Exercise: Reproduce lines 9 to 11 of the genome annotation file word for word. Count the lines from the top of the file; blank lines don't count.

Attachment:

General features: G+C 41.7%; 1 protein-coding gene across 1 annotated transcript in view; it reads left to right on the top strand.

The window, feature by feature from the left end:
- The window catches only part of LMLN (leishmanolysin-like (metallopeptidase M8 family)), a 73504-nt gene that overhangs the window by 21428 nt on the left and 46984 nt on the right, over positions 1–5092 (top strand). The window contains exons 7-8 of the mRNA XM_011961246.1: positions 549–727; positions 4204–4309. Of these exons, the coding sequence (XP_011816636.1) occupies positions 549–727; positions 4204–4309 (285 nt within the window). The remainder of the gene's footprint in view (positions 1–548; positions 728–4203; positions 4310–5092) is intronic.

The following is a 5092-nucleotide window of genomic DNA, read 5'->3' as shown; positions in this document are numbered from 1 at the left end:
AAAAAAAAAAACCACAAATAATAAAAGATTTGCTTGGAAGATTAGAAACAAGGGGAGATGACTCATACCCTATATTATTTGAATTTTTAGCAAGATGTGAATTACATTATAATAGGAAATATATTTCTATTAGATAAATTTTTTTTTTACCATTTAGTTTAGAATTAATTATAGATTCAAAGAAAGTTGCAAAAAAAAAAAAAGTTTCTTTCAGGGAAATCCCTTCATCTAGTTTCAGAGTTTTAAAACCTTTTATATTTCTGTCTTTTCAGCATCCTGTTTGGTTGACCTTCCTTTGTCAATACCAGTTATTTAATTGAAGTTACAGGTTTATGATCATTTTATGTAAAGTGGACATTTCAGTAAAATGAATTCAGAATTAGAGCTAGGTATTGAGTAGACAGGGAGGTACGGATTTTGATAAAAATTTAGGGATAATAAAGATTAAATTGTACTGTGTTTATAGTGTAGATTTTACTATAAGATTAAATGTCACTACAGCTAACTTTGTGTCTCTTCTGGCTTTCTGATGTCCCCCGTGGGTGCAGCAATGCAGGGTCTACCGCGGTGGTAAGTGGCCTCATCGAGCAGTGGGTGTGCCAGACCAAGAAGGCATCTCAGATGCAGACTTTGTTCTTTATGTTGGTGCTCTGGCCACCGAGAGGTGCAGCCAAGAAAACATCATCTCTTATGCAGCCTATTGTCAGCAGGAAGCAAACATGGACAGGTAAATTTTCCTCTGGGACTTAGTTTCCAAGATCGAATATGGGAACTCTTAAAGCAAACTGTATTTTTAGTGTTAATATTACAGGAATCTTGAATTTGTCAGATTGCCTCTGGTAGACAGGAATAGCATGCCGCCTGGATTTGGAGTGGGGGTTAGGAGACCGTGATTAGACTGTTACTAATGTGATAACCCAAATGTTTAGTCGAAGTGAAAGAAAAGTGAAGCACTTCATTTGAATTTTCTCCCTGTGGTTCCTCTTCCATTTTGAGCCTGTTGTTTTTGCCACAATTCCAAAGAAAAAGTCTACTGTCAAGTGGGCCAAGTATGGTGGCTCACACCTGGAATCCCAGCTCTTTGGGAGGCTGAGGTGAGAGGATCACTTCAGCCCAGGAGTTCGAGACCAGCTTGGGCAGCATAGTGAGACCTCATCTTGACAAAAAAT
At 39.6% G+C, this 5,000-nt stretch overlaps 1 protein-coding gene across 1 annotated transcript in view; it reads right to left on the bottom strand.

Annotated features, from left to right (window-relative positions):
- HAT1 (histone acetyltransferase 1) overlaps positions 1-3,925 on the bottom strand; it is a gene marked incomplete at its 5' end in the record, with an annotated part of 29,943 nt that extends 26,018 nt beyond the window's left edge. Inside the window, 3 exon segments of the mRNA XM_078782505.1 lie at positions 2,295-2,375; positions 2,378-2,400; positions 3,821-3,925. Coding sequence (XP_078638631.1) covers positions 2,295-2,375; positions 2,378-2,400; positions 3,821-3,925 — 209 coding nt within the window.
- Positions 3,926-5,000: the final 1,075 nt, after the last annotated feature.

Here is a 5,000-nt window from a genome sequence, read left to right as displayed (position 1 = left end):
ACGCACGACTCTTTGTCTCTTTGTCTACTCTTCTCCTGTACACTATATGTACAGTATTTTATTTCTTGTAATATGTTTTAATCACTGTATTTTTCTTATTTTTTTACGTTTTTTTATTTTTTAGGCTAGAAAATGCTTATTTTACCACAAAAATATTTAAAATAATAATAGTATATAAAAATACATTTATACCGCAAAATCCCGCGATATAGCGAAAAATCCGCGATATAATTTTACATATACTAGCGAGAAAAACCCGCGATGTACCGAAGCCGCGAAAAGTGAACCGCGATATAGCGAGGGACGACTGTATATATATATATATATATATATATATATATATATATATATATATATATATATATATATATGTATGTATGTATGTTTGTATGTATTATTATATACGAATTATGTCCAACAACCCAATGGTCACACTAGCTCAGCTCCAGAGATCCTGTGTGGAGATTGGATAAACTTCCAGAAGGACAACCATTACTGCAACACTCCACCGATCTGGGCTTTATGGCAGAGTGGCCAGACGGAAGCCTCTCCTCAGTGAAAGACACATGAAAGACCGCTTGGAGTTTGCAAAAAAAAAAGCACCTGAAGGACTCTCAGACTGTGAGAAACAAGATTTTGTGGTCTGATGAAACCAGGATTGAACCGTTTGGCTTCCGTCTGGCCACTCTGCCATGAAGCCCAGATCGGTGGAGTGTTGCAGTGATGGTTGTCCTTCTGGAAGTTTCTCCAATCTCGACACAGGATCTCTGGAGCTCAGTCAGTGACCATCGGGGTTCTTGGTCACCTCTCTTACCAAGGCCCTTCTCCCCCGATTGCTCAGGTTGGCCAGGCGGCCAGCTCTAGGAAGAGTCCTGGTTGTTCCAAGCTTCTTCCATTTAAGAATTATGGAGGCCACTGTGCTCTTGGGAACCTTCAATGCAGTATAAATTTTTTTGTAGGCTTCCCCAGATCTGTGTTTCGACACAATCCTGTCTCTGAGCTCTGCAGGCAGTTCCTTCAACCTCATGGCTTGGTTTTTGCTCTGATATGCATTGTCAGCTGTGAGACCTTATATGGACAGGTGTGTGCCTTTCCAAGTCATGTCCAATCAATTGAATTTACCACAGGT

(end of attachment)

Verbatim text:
- Positions 3,926-5,000: the final 1,075 nt, after the last annotated feature.

Here is a 5,000-nt window from a genome sequence, read left to right as displayed (position 1 = left end):
ACGCACGACTCTTTGTCTCTTTGTCTACTCTTCTCCTGTACACTATATGTACAGTATTTTATTTCTTGTAATATGTTTTAATCACTGTATTTTTCTTATTTTTTTACGTTTTTTTATTTTTTAGGCTAGAAAATGCTTATTTTACCACAAAAATATTTAAAATAATAATAGTATATAAAAATACATTTATACCGCAAAATCCCGCGATATAGCGAAAAATCCGCGATATAATTTTACATATACTAGCGAGAAAAACCCGCGATGTACCGAAGCCGCGAAAAGTGAACCGCGATATAGCGAGGGACGACTGTATATATATATATATATATATATATATATATATATATATATATATATATATATATATATATGTATGTATGTATGTTTGTATGTATTATTATATACGAATTATGTCCAACAACCCAATGGTCACACTAGCTCAGCTCCAGAGATCCTGTGTGGAGATTGGATAAACTTCCAGAAGGACAACCATTACTGCAACACTCCACCGATCTGGGCTTTATGGCAGAGTGGCCAGACGGAAGCCTCTCCTCAGTGAAAGACACATGAAAGACCGCTTGGAGTTTGCAAAAAAAAAAGCACCTGAAGGACTCTCAGACTGTGAGAAACAAGATTTTGTGGTCTGATGAAACCAGGATTGAACCGTTTGGCTTCCGTCTGGCCACTCTGCCATGAAGCCCAGATCGGTGGAGTGTTGCAGTGATGGTTGTCCTTCTGGAAGTTTCTCCAATCTCGACACAGGATCTCTGGAGCTCAGTCAGTGACCATCGGGGTTCTTGGTCACCTCTCTTACCAAGGCCCTTCTCCCCCGATTGCTCAGGTTGGCCAGGCGGCCAGCTCTAGGAAGAGTCCTGGTTGTTCCAAGCTTCTTCCATTTAAGAATTATGGAGGCCACTGTGCTCTTGGGAACCTTCAATGCAGTATAAATTTTTTTGTAGGCTTCCCCAGATCTGTGTTTCGACACAATCCTGTCTCTGAGCTCTGCAGGCAGTTCCTTCAACCTCATGGCTTGGTTTTTGCTCTGATATGCATTGTCAGCTGTGAGACCTTATATGGACAGGTGTGTGCCTTTCCAAGTCATGTCCAATCAATTGAATTTACCACAGGT